Tuesday, April 05, 2011

The Goat or, Who is Sylvia?
By Edward Albee

“One must let the play happen to one; one must let the mind loose to respond as it will, to receive impressions, to sense rather than know, to gather rather than immediately understand.”  -  Edward Albee

The Remy Bumppo Theatre Company calls itself "Think Theater" and I can think of no better way for it to demonstrate the resolve that suggests than with their current production of The Goat or, Who is Sylvia? by Edward Albee.  There is no playwright who has been better at  challenging his audiences to do just that - think - about his plays and the nature of theater than Edward Albee over the past fifty years.  Ever since The Zoo Story in the early sixties he has been stretching the bounds of theater;  all the while both honoring tradition and reinventing it.  Nowhere is that better seen than in this play.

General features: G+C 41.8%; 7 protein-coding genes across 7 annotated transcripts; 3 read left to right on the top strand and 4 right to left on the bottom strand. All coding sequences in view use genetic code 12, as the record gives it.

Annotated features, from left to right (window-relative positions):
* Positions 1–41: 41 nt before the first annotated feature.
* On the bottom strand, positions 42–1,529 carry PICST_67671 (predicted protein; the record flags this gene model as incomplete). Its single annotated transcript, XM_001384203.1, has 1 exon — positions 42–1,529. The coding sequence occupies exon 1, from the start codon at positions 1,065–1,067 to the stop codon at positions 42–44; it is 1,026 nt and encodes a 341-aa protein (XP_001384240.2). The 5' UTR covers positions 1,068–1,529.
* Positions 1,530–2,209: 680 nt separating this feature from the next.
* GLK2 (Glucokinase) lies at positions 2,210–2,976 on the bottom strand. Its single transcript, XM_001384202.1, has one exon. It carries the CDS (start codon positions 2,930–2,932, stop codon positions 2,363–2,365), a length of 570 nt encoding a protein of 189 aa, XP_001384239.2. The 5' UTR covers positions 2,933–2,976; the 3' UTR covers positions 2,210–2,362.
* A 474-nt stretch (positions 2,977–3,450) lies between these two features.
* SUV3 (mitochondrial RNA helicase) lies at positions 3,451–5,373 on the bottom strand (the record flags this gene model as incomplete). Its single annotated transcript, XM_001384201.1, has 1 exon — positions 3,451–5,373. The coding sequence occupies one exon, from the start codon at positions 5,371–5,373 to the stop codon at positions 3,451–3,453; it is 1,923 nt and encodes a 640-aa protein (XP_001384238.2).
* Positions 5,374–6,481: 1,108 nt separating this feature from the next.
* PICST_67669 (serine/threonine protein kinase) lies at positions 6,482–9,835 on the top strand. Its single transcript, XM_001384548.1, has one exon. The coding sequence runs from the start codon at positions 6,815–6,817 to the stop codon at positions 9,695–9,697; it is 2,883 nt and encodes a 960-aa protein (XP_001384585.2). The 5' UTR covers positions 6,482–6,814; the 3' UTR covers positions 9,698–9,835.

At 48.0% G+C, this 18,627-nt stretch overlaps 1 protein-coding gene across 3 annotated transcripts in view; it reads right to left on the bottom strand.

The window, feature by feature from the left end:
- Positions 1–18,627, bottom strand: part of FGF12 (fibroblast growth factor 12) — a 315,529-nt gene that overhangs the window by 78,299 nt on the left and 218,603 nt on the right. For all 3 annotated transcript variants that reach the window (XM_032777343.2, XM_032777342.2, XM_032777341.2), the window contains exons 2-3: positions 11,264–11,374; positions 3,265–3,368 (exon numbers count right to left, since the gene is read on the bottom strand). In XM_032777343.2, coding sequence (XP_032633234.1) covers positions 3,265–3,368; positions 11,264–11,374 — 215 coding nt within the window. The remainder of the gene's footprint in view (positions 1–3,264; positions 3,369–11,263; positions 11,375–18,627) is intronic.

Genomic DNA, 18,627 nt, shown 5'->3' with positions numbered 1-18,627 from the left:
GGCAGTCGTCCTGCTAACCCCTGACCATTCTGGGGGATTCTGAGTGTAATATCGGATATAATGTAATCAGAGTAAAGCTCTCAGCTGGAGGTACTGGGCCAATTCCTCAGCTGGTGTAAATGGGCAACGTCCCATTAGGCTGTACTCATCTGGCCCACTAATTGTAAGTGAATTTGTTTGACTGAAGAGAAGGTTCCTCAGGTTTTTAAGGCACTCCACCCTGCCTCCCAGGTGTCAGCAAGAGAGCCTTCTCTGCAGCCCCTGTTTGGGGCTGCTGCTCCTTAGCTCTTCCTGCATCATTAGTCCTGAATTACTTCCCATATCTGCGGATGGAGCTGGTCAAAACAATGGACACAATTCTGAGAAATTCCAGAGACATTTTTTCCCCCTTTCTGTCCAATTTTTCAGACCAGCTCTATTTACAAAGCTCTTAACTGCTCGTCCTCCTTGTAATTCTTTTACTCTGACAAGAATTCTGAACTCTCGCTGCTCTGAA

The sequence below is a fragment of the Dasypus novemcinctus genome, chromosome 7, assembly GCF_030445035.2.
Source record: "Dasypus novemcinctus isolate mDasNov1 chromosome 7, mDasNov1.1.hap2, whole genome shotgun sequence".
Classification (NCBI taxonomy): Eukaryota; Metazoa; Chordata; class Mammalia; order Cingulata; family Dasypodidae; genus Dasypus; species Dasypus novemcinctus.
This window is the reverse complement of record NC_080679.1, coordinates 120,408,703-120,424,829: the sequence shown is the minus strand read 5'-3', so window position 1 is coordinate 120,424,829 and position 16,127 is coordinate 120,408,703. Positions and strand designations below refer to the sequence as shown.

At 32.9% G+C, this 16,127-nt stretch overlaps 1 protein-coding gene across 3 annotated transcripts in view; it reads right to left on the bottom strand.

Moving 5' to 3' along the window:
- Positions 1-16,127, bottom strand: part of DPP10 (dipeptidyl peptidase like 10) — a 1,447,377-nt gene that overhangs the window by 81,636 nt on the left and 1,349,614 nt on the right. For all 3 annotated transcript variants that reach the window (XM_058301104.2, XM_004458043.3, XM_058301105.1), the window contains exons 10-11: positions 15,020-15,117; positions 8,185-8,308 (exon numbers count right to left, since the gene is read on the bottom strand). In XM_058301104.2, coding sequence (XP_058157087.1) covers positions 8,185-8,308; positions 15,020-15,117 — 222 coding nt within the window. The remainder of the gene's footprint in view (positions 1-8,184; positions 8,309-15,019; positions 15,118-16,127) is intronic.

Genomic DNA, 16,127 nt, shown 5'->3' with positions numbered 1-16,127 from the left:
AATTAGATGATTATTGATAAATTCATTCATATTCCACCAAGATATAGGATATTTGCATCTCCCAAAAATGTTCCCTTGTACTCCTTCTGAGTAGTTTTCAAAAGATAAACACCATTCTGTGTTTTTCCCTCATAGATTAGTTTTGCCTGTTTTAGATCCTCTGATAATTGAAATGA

The current Remy Bumppo production, under the direction of James Bohnen, is up to the challenge and, I hope, will draw audiences that are as well.  The cast includes strong  performances from Annabel Armour and Nick Sandys, whom I have seen on the Remy Bumppo stage before, but also from Michael Joseph Mitchell and Will Allan.  I was impressed with the ability of the ensemble to maintain the tensions and emotions that are on display from the moment that Stevie and Martin have their opening conversation.  The attention to detail of this production is noteworthy as the apparent order present at the opening is slowly turned to chaos by the tragic action of the players.  This play is tragic in a classic sense and I was reminded of this by the notion of a fall -- for in this play the characters, especially Martin, have the hubris to think they have a perfect life until, literally with a glance and a look, the perfection comes undone and they realize in some tempest-tossed scenes that it may have never been there.  Seemingly shocking, the reactions to Martin are among the most thought-provoking parts of the play.  And that is what is so great about this production, for Albee's play is brought alive on the stage and I will not be able to stop thinking about what it all means for a very long time.  

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